Saturday, April 16, 2011

“The Fat Years”

Chan Koonchung (陈冠中) author of 2013, The Fat Years (盛世:中国2013年) spoke at the Beijing ex-pat bookstore, The Bookworm recently. The book’s premise of a dystopian near-future where China dominates the world, will be popular in the West when they release it in English sometime soon, but meanwhile I have a few thoughts.

Chan Koonchung

The central idea of the novel is that the people are unhappy and somehow not really free, in spite of their material possessions. One part of the plot revolves around a strange realization that the country has lost a month on the calendar, which nobody can recall.

A few ideas occurred to me while listening to the author:

  • Hong Kong, where the author is originally from, is really a different place. Though dominated by the mainland, its identity is being forced into sharper focus because of the looming merger of political systems set to happen fifty years after 1997.
  • Beijing, which the author describes as his favorite place on earth, is experiencing extremely rapid change, particularly since 2000. The idea of a “lost month” in the novel comes from the experience of living here and regularly realizing that major changes happen all the time and never being able to pinpoint exactly when or how.
  • The author does not believe that the Communist Party is simply another dynasty. The ancient Chinese belief in a cyclical view of history is just not true anymore in the face of the force of modernity. China is just another nation-state that must confront liberalization and democracy just like every other aspiring emerging country.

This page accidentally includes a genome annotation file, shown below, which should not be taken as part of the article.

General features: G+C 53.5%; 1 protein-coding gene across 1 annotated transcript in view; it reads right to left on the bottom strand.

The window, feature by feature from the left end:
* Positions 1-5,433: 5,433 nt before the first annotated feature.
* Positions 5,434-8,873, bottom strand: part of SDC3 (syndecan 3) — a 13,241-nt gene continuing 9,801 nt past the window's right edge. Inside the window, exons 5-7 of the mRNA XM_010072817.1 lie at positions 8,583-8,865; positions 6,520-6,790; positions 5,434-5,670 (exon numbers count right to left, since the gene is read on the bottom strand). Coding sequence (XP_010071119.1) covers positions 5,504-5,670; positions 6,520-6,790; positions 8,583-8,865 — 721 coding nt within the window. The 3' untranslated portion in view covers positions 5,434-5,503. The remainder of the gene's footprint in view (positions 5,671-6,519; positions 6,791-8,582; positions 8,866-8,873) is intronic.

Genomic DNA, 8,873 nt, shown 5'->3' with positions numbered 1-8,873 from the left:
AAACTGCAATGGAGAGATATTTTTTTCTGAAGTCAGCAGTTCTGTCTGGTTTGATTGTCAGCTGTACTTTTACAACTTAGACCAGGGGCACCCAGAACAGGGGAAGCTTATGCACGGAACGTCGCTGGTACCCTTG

Just a few new ideas to add to my highly-incomplete picture of China, and a mental note that I must learn more about the Hong Kong (and Taiwan) perception of this place if I really want to understand it.

Saturday, April 09, 2011

Anonymous Exchange

Human progress depends on specialization, which in turn requires successful cooperation, often among people far away and unknown to each other, referred to by the economist John Nye and others as anonymous exchange.

This is difficult for many non-Westerners to understand or appreciate. Trust an unknown stranger? in the same way you trust anyone else?  But modern, large societies do it all the time, from accepting green pieces of paper (dollars) as payment for a service, to taking as fact the words in a newspaper column telling us who won the election. Okay, sometimes we don’t completely trust others, but the violations are in the breach, and we feel wronged when the trust is broken.

In China I once needed a taxi from one airport terminal to another. I was in a hurry, didn’t know my directions, and a taxi was there so I hopped in.  The driver suspiciously didn’t turn on the meter, a fact which I interpreted as kindness toward a stranger, until we arrived and he insisted that I pay far, far more than the adequate fare.

Why did he rip me off?  Because he assumed I was leaving the country, would never return, and was to him completely and totally anonymous. If I had been a relative, or a friend of a relative, or a member of a community that he respects or thinks of as related to his, then I'm sure he would have treated me very differently.

We hear about this in China all the time, from businessmen who cheat on their foreign partners, to a trusted Ayi (maid) who steals from her employer. Of course such fraud happens in any society, but I think China particularly sees this through the eyes of a not-quite-ended feudalism, an underdeveloped place where you naturally trust only those to whom you have a family or other strong kinship.